Photography is not allowed in El Soplao Cave (elsoplao.es), but the millions of stalactites, stalagmites and eccentrics that defy physics – they grow sideways, which the greatest minds in science still can’t explain – leave long-lasting mental images in visitors’ minds.
Just outside of medieval Santillana del Mar, arguably Spain’s most beautiful town, lies the Altamira Cave (culturaydeporte.gob.es) with its 15,000-year-old ceiling paintings of wild bison had to be closed to the public in 2002. A cave was recreated next door and is now a world-class tourist attraction. It’s hardly Willy Wonka’s chocolate factory, but every Friday five lucky people drawn from a years-long waiting list present their golden tickets and are given a tour of the real chocolate factory.
In the coastal town of Comillas, no one needs to ask who came up with the quirky Villa Quijano. Antoni Gaudí’s Sagrada Família in Barcelona, work on which began in March 1882, will be beautiful when finished, but the villa he designed for the super-rich lawyer Máximo Díaz de Quijano was completed in 1885 and has always attracted envious looks. Better known as Gaudí’s Caprice, it’s clearly influenced by Arabic architecture and oriental art, but one excited little boy nailed it when he said, “Look mom – the tower is made of Lego!”
Cantabria has delivered plenty of culture, and now it’s on to Asturias to join Ernesto in Llanes for a late-night seafood dinner at a small restaurant overlooking the marina. After breakfast the next morning, we embark on a full-day tour of the Principality’s coastal towns and villages, each of which rightfully claims the title of ‘Spain’s most beautiful’.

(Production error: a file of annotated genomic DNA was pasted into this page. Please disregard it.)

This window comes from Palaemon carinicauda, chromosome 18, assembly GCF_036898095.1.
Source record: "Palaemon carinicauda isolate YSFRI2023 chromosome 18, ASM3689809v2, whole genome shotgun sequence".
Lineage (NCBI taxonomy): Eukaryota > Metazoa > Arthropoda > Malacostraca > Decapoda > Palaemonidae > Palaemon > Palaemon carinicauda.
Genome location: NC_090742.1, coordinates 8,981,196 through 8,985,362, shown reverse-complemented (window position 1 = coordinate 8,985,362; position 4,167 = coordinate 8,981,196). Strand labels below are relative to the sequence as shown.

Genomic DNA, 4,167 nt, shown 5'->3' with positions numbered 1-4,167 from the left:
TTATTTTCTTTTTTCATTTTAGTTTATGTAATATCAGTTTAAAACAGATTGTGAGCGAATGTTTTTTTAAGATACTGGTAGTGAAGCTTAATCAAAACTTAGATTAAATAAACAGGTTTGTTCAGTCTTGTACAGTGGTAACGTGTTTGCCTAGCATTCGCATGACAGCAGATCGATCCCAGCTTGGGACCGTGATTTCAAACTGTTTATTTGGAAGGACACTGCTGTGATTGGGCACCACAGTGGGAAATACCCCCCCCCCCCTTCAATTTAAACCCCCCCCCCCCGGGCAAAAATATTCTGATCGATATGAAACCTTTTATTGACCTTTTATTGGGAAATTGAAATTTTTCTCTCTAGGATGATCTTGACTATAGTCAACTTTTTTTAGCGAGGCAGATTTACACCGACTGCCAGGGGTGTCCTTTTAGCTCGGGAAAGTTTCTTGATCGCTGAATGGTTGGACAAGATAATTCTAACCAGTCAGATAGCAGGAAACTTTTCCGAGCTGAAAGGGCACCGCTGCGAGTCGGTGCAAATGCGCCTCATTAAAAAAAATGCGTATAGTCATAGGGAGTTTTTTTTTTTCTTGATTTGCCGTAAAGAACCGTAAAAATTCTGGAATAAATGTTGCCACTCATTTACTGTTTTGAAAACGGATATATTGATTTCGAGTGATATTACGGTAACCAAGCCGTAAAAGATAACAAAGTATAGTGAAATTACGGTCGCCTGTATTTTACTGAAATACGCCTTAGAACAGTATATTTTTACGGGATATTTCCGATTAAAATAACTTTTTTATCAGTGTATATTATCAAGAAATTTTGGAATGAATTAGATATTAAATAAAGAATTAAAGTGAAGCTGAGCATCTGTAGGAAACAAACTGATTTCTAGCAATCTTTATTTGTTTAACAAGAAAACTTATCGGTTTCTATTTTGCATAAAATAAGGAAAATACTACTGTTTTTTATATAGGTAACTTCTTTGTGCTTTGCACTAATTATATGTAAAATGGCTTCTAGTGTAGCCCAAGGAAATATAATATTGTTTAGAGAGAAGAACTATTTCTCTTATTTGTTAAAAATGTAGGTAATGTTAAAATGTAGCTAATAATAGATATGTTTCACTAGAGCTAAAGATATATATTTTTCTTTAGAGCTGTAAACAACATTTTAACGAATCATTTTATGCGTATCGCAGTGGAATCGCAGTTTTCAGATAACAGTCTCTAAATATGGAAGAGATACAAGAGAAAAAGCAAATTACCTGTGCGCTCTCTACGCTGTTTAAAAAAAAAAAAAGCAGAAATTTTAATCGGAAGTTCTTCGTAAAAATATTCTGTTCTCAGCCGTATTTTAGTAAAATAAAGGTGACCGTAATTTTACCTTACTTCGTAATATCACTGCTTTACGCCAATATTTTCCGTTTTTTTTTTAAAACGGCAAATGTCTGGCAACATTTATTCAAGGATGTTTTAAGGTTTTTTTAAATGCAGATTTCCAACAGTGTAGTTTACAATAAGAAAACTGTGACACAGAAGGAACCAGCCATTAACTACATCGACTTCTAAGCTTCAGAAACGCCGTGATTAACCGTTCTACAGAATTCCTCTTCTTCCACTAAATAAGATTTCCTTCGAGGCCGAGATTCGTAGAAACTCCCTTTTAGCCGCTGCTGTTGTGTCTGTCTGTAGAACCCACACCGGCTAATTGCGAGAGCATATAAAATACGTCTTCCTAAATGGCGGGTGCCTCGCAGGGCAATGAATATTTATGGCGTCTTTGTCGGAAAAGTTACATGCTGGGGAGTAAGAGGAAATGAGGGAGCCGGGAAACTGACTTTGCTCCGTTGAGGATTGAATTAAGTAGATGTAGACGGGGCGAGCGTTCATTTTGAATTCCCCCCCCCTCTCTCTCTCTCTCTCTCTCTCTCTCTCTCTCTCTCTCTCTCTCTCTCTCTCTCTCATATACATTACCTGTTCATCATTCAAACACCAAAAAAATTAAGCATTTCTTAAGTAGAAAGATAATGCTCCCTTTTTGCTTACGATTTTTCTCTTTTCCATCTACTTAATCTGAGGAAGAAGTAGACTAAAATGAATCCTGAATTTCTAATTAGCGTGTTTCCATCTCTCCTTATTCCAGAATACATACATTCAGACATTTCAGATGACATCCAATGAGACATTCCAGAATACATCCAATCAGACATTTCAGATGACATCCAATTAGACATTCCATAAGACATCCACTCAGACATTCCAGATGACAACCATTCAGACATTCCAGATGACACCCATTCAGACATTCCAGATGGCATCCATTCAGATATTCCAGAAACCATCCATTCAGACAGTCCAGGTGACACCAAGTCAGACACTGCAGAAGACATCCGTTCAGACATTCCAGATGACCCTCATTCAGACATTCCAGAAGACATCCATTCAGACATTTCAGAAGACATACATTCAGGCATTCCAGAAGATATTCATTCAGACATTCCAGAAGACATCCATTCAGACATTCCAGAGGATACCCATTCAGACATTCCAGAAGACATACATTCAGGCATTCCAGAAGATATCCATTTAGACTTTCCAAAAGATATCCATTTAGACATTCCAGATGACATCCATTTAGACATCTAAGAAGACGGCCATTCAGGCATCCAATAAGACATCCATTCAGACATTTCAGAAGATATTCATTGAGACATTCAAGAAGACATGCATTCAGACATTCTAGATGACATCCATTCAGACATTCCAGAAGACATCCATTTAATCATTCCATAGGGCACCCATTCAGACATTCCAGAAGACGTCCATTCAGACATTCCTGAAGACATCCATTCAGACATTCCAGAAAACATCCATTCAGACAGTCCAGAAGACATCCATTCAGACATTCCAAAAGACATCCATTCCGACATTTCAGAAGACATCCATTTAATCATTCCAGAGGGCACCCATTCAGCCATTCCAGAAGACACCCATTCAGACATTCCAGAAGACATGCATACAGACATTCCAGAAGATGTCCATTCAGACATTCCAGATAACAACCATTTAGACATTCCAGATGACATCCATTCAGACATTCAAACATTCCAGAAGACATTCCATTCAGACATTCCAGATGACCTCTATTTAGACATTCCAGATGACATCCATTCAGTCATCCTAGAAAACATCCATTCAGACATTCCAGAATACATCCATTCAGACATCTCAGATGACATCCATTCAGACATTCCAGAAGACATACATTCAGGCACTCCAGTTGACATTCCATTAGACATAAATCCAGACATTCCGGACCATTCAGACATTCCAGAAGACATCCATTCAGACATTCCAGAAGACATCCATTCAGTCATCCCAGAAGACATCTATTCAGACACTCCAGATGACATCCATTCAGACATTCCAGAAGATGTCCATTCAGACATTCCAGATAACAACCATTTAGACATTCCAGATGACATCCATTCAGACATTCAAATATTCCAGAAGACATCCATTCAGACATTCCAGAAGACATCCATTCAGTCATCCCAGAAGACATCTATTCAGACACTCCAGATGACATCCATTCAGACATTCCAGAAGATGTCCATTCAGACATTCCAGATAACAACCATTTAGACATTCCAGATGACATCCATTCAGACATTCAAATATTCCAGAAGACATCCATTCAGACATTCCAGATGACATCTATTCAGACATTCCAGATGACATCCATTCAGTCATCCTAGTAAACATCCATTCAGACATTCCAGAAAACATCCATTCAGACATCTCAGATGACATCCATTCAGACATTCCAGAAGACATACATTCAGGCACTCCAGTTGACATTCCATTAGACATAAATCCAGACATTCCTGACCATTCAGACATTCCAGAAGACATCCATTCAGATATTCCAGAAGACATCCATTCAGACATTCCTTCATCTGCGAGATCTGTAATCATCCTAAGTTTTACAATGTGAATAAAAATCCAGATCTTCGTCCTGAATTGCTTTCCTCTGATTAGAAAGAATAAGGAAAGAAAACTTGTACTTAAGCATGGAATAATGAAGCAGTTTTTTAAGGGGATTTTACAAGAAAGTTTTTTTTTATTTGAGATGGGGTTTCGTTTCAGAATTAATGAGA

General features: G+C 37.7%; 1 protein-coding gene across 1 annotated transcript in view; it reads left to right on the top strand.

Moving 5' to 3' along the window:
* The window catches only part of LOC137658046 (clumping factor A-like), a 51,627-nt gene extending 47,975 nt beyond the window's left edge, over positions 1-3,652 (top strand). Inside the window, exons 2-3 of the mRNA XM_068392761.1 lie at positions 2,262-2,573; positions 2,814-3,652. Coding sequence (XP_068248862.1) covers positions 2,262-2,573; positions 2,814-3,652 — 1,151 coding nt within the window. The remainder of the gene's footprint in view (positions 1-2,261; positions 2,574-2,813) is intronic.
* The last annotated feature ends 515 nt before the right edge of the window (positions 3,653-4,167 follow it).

Luarca has a reputation for doing so, as does Tazones, Ribadesella and Colunga with its Jurassic Museum (a must-see if you’re traveling with kids; museojurasicoasturias.com), but Cudillero — a motley collection of pastel-colored shops and houses climbing up the steep gorge from the sea — gets my top mark.
The Galician capital of Santiago de Compostela, where I arrive the next day in time for a delicious cooked squid lunch at the Abastos food market, has a lot to offer foot-sore hikers at the end of their long Camino journey, but there’s really only one show in the City after emptying blister pads from local pharmacies.